That Halloween Kills amps up its violence doesn’t bother me either. Unlike other, more overtly supernatural horror villains, Michael and his forms of terror – stalk, hide, maim, kill – are still bound to reality; even if everyone in Haddonfield thinks he’s evil incarnate. John Carpenter already nailed the Jaws-like restraint and creeping dread of Michael’s fatal voyeurism all without ever spilling much blood in 1978. And the 2018 film did a pretty good job honoring that simple elegance.
But there’s just very little else that either hasn’t been explored (see Halloween II through H20) or needs to be explored again (see Rob Zombie’s underrated entries). So while it may be in conflict with Carpenter’s original vision, it isn’t without precedent. It also makes sense as the one thing filmmakers can continually iterate or push to the next level. And this one more than delivers on its escalating gore and inventive “kills” if you fancy that sort of thing. What Halloween Kills fails to deliver is any meaningful connection between audience and victim.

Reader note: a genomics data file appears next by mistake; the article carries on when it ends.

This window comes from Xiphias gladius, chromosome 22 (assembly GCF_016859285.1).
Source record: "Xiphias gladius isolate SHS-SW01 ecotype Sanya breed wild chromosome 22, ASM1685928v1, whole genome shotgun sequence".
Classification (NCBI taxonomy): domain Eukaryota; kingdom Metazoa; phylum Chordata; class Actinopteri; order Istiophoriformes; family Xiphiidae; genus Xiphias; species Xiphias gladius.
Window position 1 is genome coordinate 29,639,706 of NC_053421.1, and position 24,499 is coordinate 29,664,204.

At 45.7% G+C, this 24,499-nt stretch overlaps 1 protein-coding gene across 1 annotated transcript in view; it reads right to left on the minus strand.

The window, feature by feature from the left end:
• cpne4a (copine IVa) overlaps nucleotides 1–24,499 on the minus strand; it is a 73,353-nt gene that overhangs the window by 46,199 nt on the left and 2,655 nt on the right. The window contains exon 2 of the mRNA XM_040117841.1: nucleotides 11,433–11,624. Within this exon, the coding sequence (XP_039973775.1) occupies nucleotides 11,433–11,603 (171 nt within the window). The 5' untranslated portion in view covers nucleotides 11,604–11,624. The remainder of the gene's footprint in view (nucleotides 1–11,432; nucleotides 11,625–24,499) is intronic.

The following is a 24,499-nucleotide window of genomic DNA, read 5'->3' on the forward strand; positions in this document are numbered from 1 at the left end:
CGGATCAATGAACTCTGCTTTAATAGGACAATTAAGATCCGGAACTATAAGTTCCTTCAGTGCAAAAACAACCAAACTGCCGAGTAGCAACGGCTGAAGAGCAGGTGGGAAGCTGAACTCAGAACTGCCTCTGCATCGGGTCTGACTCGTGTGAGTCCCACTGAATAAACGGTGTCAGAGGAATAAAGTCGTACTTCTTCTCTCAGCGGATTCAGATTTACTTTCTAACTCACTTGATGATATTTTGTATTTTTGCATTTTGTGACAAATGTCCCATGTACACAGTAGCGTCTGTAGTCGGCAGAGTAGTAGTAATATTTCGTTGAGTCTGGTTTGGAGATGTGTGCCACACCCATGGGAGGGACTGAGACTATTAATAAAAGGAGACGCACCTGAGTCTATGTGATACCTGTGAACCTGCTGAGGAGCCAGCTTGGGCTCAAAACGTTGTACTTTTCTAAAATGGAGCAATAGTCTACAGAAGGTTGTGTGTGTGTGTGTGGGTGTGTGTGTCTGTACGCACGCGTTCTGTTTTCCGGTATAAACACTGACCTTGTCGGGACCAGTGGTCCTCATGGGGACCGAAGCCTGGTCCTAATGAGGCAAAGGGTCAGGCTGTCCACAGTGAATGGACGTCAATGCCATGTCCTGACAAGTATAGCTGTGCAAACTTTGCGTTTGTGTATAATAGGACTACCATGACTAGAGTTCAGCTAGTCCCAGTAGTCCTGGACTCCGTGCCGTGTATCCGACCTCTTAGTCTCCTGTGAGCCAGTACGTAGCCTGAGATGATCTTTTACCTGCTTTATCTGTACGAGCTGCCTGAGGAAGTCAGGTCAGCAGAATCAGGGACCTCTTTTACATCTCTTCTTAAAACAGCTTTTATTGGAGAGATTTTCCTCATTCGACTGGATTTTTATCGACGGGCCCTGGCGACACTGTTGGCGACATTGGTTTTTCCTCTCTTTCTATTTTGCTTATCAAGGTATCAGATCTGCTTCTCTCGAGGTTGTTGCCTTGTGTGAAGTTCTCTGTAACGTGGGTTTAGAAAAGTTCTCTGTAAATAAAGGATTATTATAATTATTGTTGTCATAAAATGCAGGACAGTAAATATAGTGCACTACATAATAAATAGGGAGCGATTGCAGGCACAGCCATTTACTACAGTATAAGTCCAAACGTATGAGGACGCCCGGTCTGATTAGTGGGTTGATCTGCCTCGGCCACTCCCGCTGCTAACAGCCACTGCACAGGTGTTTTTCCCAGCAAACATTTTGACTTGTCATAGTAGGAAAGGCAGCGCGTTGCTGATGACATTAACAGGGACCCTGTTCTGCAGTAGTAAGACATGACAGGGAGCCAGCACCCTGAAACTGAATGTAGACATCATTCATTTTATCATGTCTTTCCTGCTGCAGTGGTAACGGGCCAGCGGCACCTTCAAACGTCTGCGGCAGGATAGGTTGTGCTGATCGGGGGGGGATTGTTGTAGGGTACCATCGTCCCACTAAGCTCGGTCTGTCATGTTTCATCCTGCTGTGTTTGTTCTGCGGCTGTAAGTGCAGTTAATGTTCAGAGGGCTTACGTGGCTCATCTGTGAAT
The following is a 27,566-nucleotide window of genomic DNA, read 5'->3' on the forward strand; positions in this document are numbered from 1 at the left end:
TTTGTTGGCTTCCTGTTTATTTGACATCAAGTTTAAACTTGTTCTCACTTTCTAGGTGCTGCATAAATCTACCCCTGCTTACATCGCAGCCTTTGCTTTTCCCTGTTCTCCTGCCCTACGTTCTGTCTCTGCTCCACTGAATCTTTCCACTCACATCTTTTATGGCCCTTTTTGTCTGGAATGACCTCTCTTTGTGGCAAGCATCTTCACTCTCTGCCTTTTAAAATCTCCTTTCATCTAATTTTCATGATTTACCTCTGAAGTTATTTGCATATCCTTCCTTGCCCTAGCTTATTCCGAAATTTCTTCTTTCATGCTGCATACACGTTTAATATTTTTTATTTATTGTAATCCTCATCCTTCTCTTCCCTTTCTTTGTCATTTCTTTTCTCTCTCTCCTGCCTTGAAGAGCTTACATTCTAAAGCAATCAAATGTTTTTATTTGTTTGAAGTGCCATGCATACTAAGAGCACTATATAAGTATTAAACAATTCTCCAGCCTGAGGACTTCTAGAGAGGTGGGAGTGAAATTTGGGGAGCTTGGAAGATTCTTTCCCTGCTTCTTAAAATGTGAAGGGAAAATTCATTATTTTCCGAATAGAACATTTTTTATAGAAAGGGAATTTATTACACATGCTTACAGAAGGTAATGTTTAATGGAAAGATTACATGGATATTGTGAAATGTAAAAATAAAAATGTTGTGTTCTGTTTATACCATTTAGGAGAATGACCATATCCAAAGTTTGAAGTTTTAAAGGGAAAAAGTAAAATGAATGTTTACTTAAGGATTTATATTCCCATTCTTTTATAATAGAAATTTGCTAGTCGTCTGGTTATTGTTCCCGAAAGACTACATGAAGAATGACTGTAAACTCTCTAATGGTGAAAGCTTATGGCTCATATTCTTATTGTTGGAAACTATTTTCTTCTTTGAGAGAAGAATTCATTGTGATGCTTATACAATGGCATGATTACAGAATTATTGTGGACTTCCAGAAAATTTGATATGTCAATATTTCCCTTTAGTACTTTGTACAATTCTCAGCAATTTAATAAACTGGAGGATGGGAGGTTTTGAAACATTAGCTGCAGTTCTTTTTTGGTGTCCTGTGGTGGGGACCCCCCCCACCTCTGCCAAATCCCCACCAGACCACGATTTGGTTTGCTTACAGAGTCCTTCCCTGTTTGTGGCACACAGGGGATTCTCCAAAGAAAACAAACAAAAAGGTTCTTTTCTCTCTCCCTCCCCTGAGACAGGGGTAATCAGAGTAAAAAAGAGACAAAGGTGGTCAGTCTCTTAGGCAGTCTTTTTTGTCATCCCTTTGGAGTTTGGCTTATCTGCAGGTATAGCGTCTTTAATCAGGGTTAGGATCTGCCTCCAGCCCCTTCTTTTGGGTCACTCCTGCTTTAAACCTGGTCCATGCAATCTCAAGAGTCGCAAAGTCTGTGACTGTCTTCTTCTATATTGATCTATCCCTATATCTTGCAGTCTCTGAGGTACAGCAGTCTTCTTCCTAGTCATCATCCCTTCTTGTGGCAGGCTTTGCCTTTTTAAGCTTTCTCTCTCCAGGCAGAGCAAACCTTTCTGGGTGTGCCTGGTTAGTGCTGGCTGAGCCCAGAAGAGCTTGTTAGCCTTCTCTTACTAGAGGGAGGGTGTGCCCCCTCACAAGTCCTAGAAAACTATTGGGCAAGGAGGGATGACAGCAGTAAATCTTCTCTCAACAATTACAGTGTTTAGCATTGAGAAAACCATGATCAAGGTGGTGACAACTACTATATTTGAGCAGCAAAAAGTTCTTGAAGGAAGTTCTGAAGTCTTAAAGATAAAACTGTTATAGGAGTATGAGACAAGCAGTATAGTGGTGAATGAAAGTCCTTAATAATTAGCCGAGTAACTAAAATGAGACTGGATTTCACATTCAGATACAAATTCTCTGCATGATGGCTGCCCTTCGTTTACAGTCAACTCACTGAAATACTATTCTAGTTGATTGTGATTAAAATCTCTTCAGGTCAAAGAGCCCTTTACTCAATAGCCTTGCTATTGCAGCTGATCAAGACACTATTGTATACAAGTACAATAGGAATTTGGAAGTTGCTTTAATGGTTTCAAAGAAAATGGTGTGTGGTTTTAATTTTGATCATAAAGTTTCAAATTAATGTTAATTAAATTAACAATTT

For this particular story to work, one of two things – both fairly radical – needed to happen: sideline Laurie or Michael. The last time a Halloween sequel excluded Michael, it wasn’t received well, although there is something to be said for the cult status that Halloween III: Season of the Witch has achieved. An authentic, psychological thriller of man turned monster exists somewhere in here. But it gets lost in the sauce of myriad underwritten perspectives we’re forced to explore. Often, these detours arrive at the expense of its more compelling arcs like Laurie and her family. So why remove the one thing that actually works then? If executed properly, it allows the film to better develop its survivor arc. It also builds even greater momentum for Laurie’s triumphant return in the final installment.
With Halloween Ends set for a four-year time jump, hopefully that serves as enough of a soft reset to right the course of this diverted ship. However Green and McBride choose to conclude their trilogy, Halloween could benefit from taking the Ends part literally for a while. Knowing the way IP rights and franchise management works, that probably won’t happen. A recent interview with writers Ben Collins and Luke Piotrowski from Hulu’s upcoming Hellraiser revival detailed an abandoned Halloween project that proves fresh takes on this franchise are still possible. Even if the next reboot doesn’t rebrand The Shape as national urban legend as they might have, the point is: less is more. The true horror of Michael Meyers isn’t what we can see. It’s what we can’t.
Halloween Kills is currently on Peacock and in theaters.